A good chunk of Chandler’s life was devoted to the internal combustion engine, whether as a race car driver, motorcycle rider or collector of all manner of fast vehicles. That passion was well-represented in the audience, which included racing champion Dan Gurney, Porsche mechanic Steven Ring and Chandler’s longtime friend and racing partner, John “J.T.” Thomas, who came from his home in North Carolina, despite having recently broken five ribs, separated his shoulder and shattered his wrist in a motorcycle accident.

Referring to Chandler by his nickname, Thomas said of the injuries: “Oats would be proud.”

Perhaps the biggest presence at the service, in more ways than one, was Robinson, president of the National & International Brotherhood of Street Racers, an organization dedicated to using drag racing as a tool to reduce racial tension and street crime. He said Chandler was instrumental in helping him found the organization in 1966, and frequently attended its drag races over the years. Chandler, Robinson said, gave him the nickname “Big Willie,” and he called the publisher “Big O.”

He startled the congregation with his impromptu eulogy, delivered in a booming voice. As church officials hovered nervously, Harry Chandler indicated that they should allow Robinson to continue speaking. After the service, he approached Robinson and thanked him.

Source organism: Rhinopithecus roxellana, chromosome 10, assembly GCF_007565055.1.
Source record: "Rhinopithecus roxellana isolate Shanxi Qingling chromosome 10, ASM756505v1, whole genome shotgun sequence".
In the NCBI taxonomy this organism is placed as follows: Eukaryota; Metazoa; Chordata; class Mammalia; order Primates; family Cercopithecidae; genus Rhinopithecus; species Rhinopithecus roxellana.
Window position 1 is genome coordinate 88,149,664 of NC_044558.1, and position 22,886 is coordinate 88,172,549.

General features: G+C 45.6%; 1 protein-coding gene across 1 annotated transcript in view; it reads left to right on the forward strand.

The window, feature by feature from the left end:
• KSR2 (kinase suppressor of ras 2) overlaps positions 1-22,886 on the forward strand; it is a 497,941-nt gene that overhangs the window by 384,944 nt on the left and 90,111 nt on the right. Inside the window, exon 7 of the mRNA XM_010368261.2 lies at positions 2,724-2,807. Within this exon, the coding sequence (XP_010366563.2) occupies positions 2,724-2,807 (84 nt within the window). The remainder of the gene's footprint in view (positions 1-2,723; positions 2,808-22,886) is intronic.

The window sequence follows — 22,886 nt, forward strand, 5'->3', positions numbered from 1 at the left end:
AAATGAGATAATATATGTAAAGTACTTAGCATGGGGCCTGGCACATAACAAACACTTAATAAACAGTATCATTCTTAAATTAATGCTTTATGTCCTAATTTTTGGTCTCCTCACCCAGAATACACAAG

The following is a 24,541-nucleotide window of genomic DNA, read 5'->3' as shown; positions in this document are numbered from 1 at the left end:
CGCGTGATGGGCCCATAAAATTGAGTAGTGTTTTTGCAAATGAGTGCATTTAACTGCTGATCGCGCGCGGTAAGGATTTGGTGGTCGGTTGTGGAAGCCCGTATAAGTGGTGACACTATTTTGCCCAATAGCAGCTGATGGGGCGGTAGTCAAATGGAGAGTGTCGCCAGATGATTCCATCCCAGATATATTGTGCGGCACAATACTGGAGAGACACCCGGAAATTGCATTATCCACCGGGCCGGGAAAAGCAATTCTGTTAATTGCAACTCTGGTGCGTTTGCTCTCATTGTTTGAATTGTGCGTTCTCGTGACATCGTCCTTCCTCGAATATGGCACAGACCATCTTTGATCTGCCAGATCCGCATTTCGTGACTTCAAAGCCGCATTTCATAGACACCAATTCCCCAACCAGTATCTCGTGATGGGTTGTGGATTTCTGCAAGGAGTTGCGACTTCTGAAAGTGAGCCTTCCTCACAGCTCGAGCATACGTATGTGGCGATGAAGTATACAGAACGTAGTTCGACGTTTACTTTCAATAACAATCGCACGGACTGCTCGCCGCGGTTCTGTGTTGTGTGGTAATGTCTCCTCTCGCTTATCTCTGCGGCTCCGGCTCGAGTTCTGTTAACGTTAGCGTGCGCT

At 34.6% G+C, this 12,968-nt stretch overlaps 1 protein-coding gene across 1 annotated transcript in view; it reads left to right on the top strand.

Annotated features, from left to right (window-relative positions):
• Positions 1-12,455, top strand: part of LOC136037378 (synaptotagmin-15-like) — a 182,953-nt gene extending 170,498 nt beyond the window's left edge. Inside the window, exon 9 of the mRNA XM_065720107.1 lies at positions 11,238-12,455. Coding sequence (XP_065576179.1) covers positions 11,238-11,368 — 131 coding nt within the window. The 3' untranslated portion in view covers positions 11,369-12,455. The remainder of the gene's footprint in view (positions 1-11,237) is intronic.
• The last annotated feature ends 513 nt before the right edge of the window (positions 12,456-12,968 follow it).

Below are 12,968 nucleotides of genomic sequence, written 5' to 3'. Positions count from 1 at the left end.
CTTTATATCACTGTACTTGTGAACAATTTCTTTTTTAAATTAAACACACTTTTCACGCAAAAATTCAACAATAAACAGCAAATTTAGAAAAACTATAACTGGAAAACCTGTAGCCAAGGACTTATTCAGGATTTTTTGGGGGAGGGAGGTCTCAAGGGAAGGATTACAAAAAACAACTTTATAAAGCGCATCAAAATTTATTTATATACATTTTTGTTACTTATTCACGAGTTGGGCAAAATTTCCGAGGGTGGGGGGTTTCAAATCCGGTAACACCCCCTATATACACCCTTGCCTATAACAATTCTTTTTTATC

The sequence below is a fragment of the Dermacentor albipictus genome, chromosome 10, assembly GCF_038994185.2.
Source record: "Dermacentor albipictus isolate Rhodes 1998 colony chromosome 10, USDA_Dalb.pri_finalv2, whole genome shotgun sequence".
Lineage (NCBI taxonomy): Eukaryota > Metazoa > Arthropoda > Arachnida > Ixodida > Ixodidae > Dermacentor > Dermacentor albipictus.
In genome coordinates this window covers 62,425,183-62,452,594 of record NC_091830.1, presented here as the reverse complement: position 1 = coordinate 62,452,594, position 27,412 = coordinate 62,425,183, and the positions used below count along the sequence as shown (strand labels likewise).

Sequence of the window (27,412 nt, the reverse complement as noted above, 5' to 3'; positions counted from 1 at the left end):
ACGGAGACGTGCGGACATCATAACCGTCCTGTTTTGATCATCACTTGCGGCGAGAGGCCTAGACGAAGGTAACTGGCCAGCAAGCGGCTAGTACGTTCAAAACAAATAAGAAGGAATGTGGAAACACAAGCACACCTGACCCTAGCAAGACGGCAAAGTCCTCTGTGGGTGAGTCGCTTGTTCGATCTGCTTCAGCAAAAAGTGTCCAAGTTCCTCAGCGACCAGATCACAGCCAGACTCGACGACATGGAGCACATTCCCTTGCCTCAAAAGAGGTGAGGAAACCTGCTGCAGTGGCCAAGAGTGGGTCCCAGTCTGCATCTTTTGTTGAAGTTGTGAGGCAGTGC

Robinson credited Chandler with interceding with then-Mayor Richard Riordan after the 1992 riots to allow a drag-racing program at Terminal Island, where young people could race instead of fight.

“We still need him today,” he said, “but he’s gone home.... Right now, I guarantee you, he’s racing in heaven.”

The most moving remarks were those from Harry and Bettina Chandler. Harry described how, in the minutes after his father’s death, just before dawn, he took a ruminative stroll around the property surrounding the elder Chandler’s Ojai home. After a couple of minutes, he said, he turned to see a flock of large birds circling over his father’s bedroom. Otis Chandler had always compared himself to the eagle that is The Times’ symbol, saying that he wanted to soar.

Harry said he watched the birds “rising up, gliding around and around, higher and higher,” as if lifting his father’s soul heavenward.

“ ‘Goodbye,’ I breathed, unable to speak. ‘I will miss you always.’ ”

Bettina Chandler brought tears to many in the church when she told a story about Chandler that included a reference to his firstborn son, Norman, who died of a brain tumor in 2002. Otis, she said, woke up recently, when disease was claiming his reasoning powers, and announced to her: “I have to pack.”

“Where are you going?” she asked.

“I don’t know,” Chandler replied, “but Norman’s coming for me.”